National Practitioner Data Bank Aims to Reduce Malpractice
Government’s database include health care professionals in many categories, including pharmacists.
In 1986, Congress established the National Practitioner Data Bank (NPDB) with the goal of “improving health care quality, protecting the public, and reducing health care fraud and abuse in the US.”1
Previous attempts to create this type of database had been unsuccessful.
Before its creation “physicians who had restrictions placed on their practices by some state boards could continue the conduct that had gotten them into trouble by moving to other states.”2
Practitioners had been able to leave behind the record of inadequate services provided to patients and move to other states, where new employers had no knowledge of their previous medical malpractice. This furthered the need for a reporting database of health care malpractice. It is worth noting that database coverage encompassed health professionals in many categories, including pharmacists.
Once the database had been established, criteria were created by the NPDB to guide health care entities about the information that must be reported. Only a select few could access information about adverse clinical privilege actions, adverse professional society membership actions, exclusions from participation in a federal or state health care program, federal and state licensure and certification actions, health care–related civil judgments and criminal convictions, medical malpractice payments, negative actions or findings by private accreditation organizations and peer review organizations, and other adjudicated actions or decisions. Those who could access such information included health plans, hospitals, medical malpractice payers, other health care entities, and state licensing boards.1
Many may wonder whether the public is granted access to the information compiled by the NPDB. The information that is reported on the NPDB is confidential and cannot be disclosed unless stated by NPDB governing statutes (Title VI, Section 1921, and Section 1128E).
Those allowed access to the information provided on health care practitioners can only “disclose the information to others who are part of an investigation or peer review process, as long as the information is used for the purpose for which it was provided,” according to the NPDB.1
Although many would want the accessibility of reports to expire after a certain time, the question of how long these reports remain is important because it could alter the extent to which the NPDB is fulfilling its mission.
“Reports in the NPDB do not expire. Information reported to the NPDB is maintained permanently, unless it is corrected or voided from the NPDB by the reporting entity or by the NPDB as a result of [the] dispute resolution process,” according to the NPDB.1
This is important because practitioners are seen to be held accountable permanently.
Many practitioners subject to the reports, however, not only disagree with them, but also may find them inaccurate. The NPDB allows individuals to dispute reports if they find themselves disagreeing with the claims made. Once the dispute is submitted, the NPDB may “correct the report, void the report, or choose to leave the report unchanged.”1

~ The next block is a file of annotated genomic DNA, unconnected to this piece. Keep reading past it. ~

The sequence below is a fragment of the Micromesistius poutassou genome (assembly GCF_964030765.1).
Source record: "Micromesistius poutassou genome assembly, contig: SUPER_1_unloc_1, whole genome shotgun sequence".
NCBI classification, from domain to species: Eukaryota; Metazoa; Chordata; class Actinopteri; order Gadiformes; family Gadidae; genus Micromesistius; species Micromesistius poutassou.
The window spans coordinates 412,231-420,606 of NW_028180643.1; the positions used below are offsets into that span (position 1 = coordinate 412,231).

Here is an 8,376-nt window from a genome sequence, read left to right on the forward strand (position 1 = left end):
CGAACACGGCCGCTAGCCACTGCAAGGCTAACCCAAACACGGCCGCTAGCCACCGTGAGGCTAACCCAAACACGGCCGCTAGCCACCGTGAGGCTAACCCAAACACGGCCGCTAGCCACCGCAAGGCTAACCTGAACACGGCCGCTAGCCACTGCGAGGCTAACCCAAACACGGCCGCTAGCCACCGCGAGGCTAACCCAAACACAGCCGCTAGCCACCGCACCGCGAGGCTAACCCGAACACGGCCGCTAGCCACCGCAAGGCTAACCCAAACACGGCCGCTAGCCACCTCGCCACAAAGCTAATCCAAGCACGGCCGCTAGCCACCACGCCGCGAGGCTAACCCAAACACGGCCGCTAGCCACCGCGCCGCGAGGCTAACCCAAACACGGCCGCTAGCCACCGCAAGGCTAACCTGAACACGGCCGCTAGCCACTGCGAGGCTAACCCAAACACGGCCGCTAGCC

Practitioners who are not satisfied with the outcome of a dispute can advance to dispute resolution.
The secretary of the US Department of Health and Human Services is asked to review this report once dispute resolution is initiated.
It seems that, overall, the mission statement is satisfied, but can the NPDB be truly effective? It isno secret that wrongdoings can be covered up. So are practitioners able to avoid reporting?
According to the Harvard Journal on Legislation, “Several techniques to escape reporting to the NPDB have been developed and reported in the literature, including (1) corporate shielding, (2) paying verbal demands for malpractice injury, (3) paying out of pocket without liability insurance, (4) refunding money paid for medical care, (5) precomplaint mediation, and (6) some other statutory schemes.”3
It is difficult to determine the extent to which these escape techniques are practiced, but they are nonetheless still possible.
The information available in the NPDB creates a safer environment for the public because the select entities can access information about a particular practitioner, creating an opportunity to construct an insightful and rational decision about whether, for example, they should hire a particular health care practitioner who is seeking clinical privileges. Although reports can be circumvented in a variety of ways, this may bring about future legislation to further limit the extent to which reports can be avoided.
The process of filing a dispute also allows practitioners to disagree if they find themselves firmly opposing the report. Although some may think
the public is not knowledgeable about the medical field and thus form an educated opinion about the reports accessed, Congress may deem it fair to allow access to all in the future.
About The Authors
Faith B. Leedy is a finance major at the University of Kentucky College of Business and Economics in Lexington.
Joseph L. Fink III, JD, DSC (hon), BSPharm, FAPhA, is a professor of pharmacy law and policy and the Kentucky Pharmacists Association Professor of Leadership at the University of Kentucky College of Pharmacy in Lexington.
1. National Practitioner Data Bank. NPDB Guidebook. Updated October 2018. Accessed June 9, 2022. https://www.npdb.hrsa.gov/ resources/aboutGuidebooks.jsp
2. Jesilow P, Ohlander J. The impact of the national practitioner data bank on licensing actions by state medical licensing boards. J Health Hum Serv Adm. 2010;33(1):94-126.
3. Maliha G. The distortive effect of the national practitioner data bank on medicalmalpractice ligation and settlement. Harvard J Legis. 2019;56(1):287-309.